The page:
House Measure Cuts $183.5 Million From Missile Defense Budget
The House Armed Services Committee (HASC) chopped a total $183.5 million from President Bush’s budget proposal for the Missile Defense Agency (MDA).
That came as the panel moved to authorize a total $51.1 billion of strategic programs, including $7.9 billion for procurement and $29.1 billion for research and development of strategic forces. All strategic forces programs received a net cut of $142 million, more than entirely accounted for by reductions in MDA programs.
That $183.5 million of cuts to the MDA authorization is the net result of adding funds to some programs, while cutting a larger number of other programs.
Generally, the HASC approach was to add money for missile programs where it sees a promising chance of success, while punishing programs that don’t seem likely to produce great results soon.
"The [HASC projection forces] subcommittee is concerned with striking the right balance between technical risks and providing increased capability to the warfighter," the HASC noted. "Accordingly, the [committee] shifts funds to programs with a more near term capability for the warfighter and makes reductions to several programs that are less mature."
The HASC made these decisions as it wrote the U.S. military authorization bill for the fiscal year ending Sept. 30, 2007. Separate congressional legislation, handled by other committees, will be required to provide the dollars that actually will be spent.
Programs winning in HASC deliberations included a $20 million increase for concurrent testing and operations for the ground-based midcourse defense systems (GMD).
This is a system aimed at annihilating incoming enemy ballistic missiles midway through their trajectory toward U.S. forces or territory.
North Korea has stated it is stockpiling nuclear weapons. Also, the rogue state is developing a long-range Taepo Dong missile that would be capable of striking targets throughout North America.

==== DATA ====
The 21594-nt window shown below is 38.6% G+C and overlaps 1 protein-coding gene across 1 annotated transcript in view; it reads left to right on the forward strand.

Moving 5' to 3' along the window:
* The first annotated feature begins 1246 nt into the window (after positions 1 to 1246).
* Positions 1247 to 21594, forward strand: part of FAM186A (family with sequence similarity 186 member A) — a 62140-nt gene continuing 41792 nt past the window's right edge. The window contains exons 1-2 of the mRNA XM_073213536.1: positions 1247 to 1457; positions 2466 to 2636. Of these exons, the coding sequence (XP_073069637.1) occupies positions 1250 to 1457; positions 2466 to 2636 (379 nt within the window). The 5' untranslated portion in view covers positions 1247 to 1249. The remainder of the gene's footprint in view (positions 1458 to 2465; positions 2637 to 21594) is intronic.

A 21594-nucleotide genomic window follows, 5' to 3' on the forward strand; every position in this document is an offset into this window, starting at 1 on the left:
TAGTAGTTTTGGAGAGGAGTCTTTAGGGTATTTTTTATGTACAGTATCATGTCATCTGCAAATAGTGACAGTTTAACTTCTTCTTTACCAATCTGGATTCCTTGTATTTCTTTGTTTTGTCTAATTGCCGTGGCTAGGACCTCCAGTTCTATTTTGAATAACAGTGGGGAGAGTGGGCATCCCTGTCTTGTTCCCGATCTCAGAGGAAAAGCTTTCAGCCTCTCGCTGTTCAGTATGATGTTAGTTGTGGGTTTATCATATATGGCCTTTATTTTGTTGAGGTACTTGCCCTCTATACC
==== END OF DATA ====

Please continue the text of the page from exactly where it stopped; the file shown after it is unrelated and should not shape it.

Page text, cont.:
The ground-based program thus far has moved forward with construction of silos and other infrastructure.
Another anti-ballistic missile program with a better track record is sea-based, having scored repeated successes in tests against target missiles.
Accordingly, the HASC provided $40 million extra for the Aegis ballistic missile defense system, with half of that earmarked for additional SM-3 (Standard Missile-3) interceptors. Lockheed Martin Corp. makes the radar/weapons system, and Raytheon Co. makes the interceptor missile.
And there was $140 million added to the program upgrading Patriot missile batteries from the PAC-2 to the PAC-3 configuration. This is a Raytheon product that has been used in Iraq, capable of knocking down surface-to-surface missiles.
That’s the good news for companies.
However, the HASC also chopped $100 million out of the request for the Kinetic Energy Interceptor (KEI) program. Basically, KEI involves sending something that weighs a lot, hurtling at enormous speed, slamming into an incoming enemy missile. Northrop Grumman Corp., Raytheon and others are involved in the program.
The HASC also imposed a $55.8 million cut in the authorization for the third site activation for the ground-based missile defense system, perhaps a reflection of tests where the GMD has suffered malfunctions.
Another area hit with a reduction was the Multiple Kill Vehicle, losing $65 million of its authorization. The MDA two years ago awarded the contract to Lockheed.
As well, there was a $40.7 million cut in the High Altitude Airship technology demonstration program. This Lockheed product basically would be a blimp that would operate at commanding heights as a relay node in a telecommunications network, for intel observation or other purposes. This could be used in place of satellites in some circumstances.
Some $30 million was yanked out of the Space Radar program, which in six or seven years would orbit some 10 to 24 satellites to track vehicles, tanks, planes, even people as they move below.
Another area getting whacked was the Transformational Communications Satellite program, losing $80 million. This would be a constellation of satellites providing laser communications for users on the ground. There would be perhaps five birds in a program eventually taking a total $12 billion to $18 billion.
Finally, the HASC expressed nervousness about a missile program that has been years in the making. Lawmakers are worried by the conversion of Trident submarine platforms wielding Cold War nuclear-tipped ballistic missile into a new war-on-terrorism capability, firing conventional-warhead missiles.
What if some nation thinks that a conventional weapon being fired from a U.S. submarine is a nuclear-warhead missile aimed toward it, committee members worry.
Therefore the HASC cut $47 million out of this development program, leaving $30 million, according to a Democratic briefing sheet.
Even then, some $10 million of the $30 million will be frozen until after the Department of Defense reports on talks about the problem that it is holding with other nations.